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Cocktails in Italy

By Edited Dec 20, 2013 3 11

What to drink while enjoying La Dolce Vita

In the United States, we do not discriminate when it comes to enjoying our favorite alcoholic beverages: we consume Russian vodka, Mexican tequila, Scotch whiskey, and Jamaican rum without prejudice.  In Italy, however, one spirit stands alone: that violently-red, bitter elixir that finds its way into almost every Italian cocktail.  Campari.

One’s first introduction to Campari can be a little shocking and not always entirely pleasant.  It is much more astringent than you are initially prepared for.  It’s an “acquired taste,” as they say.  However, once you acquire the taste, there’s no going back.

Here I’ve listed some of the most popular ways to experience this strange, alluring potion. 

Campari Soda

The height of simplicity: equal measures of Campari and Club Soda poured over ice in a tumbler glass.  Add a healthy slice of orange and this makes for the perfect pre-lunch cocktail on a hot summer day when you’re idling at a small table under a big umbrella in the middle of a sunlit piazza.  Or even if you’re just sitting in your living room and dreaming of such a scene.


Equal parts Campari, Sweet Vermouth, and Club Soda on the rocks with an orange slice.  But, “Americano?” you ask.  If this is such an Italian drink, why the American moniker?  Permit me to shine a light on a little known detail concerning that darkest of periods in American history, Prohibition.  As we all painfully recall, Uncle Sam severely restricted the production, sale, and consumption of alcohol during these bleak years.  In the midst of the Great Depression, the average working man was cruelly denied his only respite after a hard day’s labor.  However, some clever Italian-American exposed a loophole in the law which allowed Campari to be designated as “medicinal,” and therefore legal.  It is considered a digestive, after all.  Once this discovery gained attention, a sudden, unexplained wave of "digestive aliments" swept across our great nation and the Americano was born.  Grazie, Italia!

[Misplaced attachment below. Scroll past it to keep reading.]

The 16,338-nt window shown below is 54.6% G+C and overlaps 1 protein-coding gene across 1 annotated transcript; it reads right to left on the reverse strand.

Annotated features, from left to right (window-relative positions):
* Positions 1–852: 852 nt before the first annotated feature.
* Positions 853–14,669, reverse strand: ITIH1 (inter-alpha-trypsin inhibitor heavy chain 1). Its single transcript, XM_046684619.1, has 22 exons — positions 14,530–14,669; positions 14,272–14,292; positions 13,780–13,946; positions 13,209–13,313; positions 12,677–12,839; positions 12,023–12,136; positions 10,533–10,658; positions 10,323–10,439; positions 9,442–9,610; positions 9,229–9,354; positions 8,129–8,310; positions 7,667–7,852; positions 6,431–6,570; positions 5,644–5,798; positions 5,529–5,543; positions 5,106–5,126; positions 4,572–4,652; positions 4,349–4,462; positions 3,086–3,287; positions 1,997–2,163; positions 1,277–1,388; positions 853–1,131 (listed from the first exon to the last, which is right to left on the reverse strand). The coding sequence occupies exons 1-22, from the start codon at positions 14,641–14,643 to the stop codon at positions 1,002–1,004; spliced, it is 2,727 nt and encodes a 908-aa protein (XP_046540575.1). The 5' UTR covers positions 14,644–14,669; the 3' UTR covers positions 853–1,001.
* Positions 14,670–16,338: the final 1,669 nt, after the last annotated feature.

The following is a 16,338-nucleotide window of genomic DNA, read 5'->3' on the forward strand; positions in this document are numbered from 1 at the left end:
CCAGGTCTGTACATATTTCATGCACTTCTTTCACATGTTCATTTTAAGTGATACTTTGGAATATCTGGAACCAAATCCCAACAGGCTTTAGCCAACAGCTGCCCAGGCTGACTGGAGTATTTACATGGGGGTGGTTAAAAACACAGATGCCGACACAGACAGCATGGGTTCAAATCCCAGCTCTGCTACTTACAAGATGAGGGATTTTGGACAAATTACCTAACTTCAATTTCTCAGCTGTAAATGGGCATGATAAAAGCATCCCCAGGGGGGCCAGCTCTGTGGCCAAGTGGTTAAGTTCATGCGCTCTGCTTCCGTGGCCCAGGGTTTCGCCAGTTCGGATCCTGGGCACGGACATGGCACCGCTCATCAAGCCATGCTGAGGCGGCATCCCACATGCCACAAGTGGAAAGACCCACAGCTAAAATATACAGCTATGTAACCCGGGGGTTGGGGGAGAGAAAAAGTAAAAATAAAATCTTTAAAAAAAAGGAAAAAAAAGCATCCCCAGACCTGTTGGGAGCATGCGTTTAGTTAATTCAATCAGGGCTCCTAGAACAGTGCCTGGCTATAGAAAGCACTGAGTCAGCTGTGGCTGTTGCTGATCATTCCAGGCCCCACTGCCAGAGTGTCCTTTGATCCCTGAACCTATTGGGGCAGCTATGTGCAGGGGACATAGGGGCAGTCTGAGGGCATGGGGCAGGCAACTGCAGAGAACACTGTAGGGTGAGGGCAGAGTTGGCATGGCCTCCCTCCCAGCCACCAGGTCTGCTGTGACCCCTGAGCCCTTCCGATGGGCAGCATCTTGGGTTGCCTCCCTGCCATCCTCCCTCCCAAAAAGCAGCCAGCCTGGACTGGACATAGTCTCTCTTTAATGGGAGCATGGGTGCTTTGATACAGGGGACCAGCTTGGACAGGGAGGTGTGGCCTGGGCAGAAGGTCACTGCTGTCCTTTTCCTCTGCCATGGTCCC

Campari, Sweet Vermouth, and Gin.  As always, on the rocks with an orange slice or lemon twist.  This one packs a wallop, so proceed with caution.  Two of these and you’ll be singing, “O Sole Mio,” even if you don’t know the words.  For the purists, this is the only Campari cocktail worth mentioning.  It is the ideal choice before dinner to heighten your appetite and prepare your stomach for the meal.  But unless you play the mandolin and speak Neapolitan dialect, you’d better just have one.


2 parts Campari, 1 part Club Soda, 3 parts sparkling white wine.  Served with a few cubes of ice in a wine glass, and garnished with a straw and an orange slice.  The word “Spritz” sounds a bit silly, not to mention German.  Which it is—both silly and German.  In fact, this creation comes to us from the northeast of Italy by way of Austria.  What’s more, if you drink this beverage in its adoptive hometown of Padua, it will usually be made with the sweeter Aperol instead of Campari, and they’ll inexplicably replace the orange with a big green olive.  Yuck!  Take my advice and stick to the Campari version.